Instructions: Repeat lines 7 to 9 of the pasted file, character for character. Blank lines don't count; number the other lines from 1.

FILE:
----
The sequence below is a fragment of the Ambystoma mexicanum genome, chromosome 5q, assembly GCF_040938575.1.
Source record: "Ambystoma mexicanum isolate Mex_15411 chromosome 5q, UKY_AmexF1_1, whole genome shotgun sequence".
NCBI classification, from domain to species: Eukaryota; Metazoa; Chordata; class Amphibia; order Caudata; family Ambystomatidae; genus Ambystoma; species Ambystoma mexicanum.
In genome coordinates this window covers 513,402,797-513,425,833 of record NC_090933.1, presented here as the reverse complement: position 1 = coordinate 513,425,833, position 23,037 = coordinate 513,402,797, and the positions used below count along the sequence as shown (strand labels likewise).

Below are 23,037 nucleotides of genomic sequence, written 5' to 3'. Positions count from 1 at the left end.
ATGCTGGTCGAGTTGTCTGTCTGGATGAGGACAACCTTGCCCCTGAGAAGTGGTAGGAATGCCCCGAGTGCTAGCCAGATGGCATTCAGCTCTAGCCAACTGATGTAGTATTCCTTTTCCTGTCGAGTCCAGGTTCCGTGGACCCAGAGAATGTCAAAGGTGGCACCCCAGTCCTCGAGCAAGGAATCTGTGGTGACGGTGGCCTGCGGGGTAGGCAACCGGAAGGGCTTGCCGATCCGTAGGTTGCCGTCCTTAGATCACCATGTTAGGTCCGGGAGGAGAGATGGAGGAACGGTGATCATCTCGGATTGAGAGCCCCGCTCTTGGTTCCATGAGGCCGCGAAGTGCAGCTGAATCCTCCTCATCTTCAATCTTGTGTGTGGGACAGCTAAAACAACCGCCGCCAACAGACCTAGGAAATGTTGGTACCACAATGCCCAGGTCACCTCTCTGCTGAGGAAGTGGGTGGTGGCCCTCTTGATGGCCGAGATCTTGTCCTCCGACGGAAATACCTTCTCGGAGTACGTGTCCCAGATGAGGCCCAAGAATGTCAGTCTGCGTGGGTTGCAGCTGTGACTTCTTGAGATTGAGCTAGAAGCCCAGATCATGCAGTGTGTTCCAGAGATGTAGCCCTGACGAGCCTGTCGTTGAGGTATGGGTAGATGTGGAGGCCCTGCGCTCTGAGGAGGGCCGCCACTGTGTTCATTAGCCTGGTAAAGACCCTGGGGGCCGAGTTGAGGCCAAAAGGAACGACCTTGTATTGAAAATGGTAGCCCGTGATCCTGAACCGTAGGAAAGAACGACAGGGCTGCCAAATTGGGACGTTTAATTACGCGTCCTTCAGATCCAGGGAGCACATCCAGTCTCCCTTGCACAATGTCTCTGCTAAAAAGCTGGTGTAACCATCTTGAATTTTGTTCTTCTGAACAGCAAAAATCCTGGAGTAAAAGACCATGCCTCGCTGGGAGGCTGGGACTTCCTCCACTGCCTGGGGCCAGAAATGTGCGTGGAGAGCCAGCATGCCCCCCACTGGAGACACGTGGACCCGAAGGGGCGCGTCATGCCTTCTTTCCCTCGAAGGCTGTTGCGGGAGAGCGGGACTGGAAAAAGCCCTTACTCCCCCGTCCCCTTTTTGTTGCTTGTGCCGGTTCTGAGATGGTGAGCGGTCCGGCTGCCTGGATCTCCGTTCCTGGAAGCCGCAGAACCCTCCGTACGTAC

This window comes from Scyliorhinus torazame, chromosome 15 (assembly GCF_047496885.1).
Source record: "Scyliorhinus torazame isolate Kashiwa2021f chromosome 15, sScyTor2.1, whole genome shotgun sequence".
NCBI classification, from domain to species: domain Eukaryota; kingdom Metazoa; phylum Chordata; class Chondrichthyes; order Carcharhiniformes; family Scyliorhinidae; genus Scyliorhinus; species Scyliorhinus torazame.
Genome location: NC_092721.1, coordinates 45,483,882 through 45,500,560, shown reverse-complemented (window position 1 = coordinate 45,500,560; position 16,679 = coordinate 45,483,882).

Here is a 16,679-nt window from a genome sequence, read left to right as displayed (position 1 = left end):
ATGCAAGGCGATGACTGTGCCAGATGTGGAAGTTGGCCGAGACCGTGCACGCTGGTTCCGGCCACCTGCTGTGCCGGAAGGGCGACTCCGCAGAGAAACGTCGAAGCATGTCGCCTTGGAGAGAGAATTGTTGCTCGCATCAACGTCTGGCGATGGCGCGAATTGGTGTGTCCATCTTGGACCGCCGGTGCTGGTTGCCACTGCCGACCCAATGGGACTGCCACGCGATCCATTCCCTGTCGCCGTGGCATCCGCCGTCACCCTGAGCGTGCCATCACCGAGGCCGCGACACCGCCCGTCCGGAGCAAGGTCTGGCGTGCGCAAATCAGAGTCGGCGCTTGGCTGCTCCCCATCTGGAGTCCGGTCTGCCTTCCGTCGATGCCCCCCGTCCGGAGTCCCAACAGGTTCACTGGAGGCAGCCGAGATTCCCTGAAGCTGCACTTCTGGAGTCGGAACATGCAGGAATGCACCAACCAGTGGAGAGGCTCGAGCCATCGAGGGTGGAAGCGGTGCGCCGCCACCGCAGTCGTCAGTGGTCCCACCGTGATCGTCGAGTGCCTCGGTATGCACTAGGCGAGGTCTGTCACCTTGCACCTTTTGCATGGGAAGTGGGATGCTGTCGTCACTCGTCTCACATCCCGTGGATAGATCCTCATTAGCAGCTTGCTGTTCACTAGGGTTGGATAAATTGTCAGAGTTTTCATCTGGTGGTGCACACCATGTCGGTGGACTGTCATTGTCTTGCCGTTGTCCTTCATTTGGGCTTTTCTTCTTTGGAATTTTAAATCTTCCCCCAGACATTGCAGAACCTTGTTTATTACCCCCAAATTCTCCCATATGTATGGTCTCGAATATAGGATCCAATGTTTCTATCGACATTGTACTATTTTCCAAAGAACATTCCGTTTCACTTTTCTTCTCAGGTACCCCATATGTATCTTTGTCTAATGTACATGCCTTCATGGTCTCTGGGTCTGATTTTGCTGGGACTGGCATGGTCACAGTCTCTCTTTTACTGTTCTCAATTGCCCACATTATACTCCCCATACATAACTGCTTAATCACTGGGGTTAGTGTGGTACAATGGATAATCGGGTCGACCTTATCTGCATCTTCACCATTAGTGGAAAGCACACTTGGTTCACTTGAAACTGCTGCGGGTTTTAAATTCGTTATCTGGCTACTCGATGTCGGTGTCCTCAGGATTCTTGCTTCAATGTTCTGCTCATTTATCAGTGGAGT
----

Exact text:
This window comes from Scyliorhinus torazame, chromosome 15 (assembly GCF_047496885.1).
Source record: "Scyliorhinus torazame isolate Kashiwa2021f chromosome 15, sScyTor2.1, whole genome shotgun sequence".
NCBI classification, from domain to species: domain Eukaryota; kingdom Metazoa; phylum Chordata; class Chondrichthyes; order Carcharhiniformes; family Scyliorhinidae; genus Scyliorhinus; species Scyliorhinus torazame.